Smart Cities

what are Smart Cities?

  • A ‘smart city’ is an urban region that is highly advanced in terms of overall infrastructure, sustainable real estate, communications and market viability.
  • It is a city where information technology is the principal infrastructure and the basis for providing essential services to residents.
  • There are many technological platforms involved, including but not limited to automated sensor networks and data centres.
  • In a smart city, economic development and activity is sustainable and rationally incremental by virtue of being based on success-oriented market drivers such as supply and demand.
  • They benefit everybody, including citizens, businesses, the government and the environment.

What are the core infrastructure in a Smart City?

  • According to the documents released on the Smart Cities website, the core infrastructure in a smart city would include:
  • Adequate water supply
  • Assured electricity supply
  • Sanitation, including solid waste management
  • Efficient urban mobility and public transport
  • Affordable housing, especially for the poor
  • Robust IT connectivity and digitalisation
  • Good governance, especially e-Governance and citizen participation
  • Sustainable environment
  • Safety and security of citizens, particularly women, children and the elderly
  • Health and education

Bitcoin

Bitcoin is a digital currency that is not supported by any country’s government or central bank. It can be traded for services or goods with sellers who accept bitcoins as payment. Bitcoin was first  introduced in October 2008. It was invented by an unidentified programmer, or group of programmers, under the name of Satoshi Nakamoto. The system […]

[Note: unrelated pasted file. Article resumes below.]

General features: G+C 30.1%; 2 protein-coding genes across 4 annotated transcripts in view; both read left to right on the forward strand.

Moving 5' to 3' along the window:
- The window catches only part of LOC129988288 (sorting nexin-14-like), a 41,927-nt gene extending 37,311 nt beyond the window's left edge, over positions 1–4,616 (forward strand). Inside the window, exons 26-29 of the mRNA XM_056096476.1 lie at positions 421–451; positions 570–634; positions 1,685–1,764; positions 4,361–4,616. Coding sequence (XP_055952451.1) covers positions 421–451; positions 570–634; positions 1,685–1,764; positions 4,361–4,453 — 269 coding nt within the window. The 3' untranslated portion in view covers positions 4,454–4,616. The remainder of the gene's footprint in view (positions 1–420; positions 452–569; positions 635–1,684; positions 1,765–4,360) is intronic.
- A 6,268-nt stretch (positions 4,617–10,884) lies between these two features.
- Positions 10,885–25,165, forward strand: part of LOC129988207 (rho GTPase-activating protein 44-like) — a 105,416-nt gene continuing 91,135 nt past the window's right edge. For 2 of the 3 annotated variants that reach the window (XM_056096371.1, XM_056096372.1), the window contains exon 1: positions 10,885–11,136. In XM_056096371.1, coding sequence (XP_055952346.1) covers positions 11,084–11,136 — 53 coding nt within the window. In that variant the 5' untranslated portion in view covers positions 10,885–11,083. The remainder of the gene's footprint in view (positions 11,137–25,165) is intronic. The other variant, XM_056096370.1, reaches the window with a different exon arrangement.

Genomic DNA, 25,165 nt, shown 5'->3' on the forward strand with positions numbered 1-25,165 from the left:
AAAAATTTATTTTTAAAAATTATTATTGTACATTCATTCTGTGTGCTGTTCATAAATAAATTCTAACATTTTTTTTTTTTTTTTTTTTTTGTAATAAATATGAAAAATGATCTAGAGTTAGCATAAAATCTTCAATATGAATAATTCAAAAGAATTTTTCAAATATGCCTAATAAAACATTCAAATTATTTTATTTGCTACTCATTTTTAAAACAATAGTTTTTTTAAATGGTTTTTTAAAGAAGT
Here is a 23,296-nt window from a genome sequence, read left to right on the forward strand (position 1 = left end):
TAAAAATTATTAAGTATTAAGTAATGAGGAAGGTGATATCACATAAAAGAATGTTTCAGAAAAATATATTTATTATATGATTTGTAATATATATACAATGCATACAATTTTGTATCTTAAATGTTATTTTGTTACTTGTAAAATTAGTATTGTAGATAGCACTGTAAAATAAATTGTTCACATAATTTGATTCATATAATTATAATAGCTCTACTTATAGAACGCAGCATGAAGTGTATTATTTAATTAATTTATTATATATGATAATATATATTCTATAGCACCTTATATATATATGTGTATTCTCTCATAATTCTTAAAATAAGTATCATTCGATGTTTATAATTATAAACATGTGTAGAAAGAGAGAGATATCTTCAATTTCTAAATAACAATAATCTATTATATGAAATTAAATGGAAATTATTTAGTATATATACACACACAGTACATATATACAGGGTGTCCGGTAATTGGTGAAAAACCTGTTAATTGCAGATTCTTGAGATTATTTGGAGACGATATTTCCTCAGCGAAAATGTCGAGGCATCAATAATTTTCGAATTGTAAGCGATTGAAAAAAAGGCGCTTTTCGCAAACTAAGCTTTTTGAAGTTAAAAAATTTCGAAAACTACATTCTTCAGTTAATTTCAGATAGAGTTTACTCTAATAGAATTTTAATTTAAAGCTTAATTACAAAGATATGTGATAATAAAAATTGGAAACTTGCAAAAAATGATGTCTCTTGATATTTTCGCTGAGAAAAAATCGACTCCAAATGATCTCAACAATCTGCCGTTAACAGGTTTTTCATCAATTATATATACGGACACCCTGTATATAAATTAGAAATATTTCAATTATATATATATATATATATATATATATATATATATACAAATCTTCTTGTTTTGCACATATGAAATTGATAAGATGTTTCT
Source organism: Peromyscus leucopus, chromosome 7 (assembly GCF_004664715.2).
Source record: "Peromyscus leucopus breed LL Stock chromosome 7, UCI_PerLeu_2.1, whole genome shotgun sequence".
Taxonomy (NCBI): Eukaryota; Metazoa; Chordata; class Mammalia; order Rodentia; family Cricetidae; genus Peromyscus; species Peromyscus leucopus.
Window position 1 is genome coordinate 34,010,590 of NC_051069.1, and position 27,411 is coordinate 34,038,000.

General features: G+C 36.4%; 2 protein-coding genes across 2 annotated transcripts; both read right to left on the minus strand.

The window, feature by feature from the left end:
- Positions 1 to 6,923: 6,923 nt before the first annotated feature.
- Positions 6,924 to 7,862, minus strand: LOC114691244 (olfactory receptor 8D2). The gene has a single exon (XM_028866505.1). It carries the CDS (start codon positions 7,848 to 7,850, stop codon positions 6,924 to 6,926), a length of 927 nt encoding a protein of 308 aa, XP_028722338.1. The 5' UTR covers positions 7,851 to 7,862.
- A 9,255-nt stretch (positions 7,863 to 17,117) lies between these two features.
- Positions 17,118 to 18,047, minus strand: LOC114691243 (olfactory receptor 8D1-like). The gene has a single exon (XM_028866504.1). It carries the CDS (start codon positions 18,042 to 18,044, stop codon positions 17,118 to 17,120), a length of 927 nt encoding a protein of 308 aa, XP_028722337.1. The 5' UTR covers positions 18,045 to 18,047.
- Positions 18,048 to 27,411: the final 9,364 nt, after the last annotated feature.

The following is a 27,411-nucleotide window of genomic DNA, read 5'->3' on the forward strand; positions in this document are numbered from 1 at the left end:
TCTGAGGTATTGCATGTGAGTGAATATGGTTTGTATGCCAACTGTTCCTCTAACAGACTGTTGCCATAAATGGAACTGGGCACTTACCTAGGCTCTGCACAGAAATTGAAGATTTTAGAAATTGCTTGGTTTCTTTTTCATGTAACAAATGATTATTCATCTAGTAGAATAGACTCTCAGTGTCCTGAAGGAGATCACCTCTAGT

Market Stabilization Bond

  • MSS bonds bear an interest rate that can boost banks’ income. This incentivizes banks to participate effectively in demonetization drive.
  • MSS as SLR bonds: MSS bonds can also be used to calculate banks’ mandatory bond holding.
  • MSS bonds does not increase Government’s fiscal deficit.
  • According to CRISIL, the stock of G-secs with the RBI, necessary to conduct reverse repo operations, is limited. So MSS is needed.

Monetary Policy Committee

  • MPC is headed by RBI governor, is a six-member panel, of which three members are from RBI and three are independent members selected by government. The independent members are experts in the field of economics, banking or finance.
  • The governor, however, will not enjoy a veto power to overrule the other panel members, but will have a casting vote in case of a tie. No government official will be nominated to the MPC.
  • MPC is expected to bring “value and transparency” to rate-setting decisions.
  • The MPC will meet four times a year to decide on monetary policy by a majority vote.
  • The committee was formed on the recommendation of Urjit Patel Committee, 2014.
  • MPC was constituted on many-heads-are-better-than-one approach and is expected to ensure that the decisions are not influenced by bias or lobbying.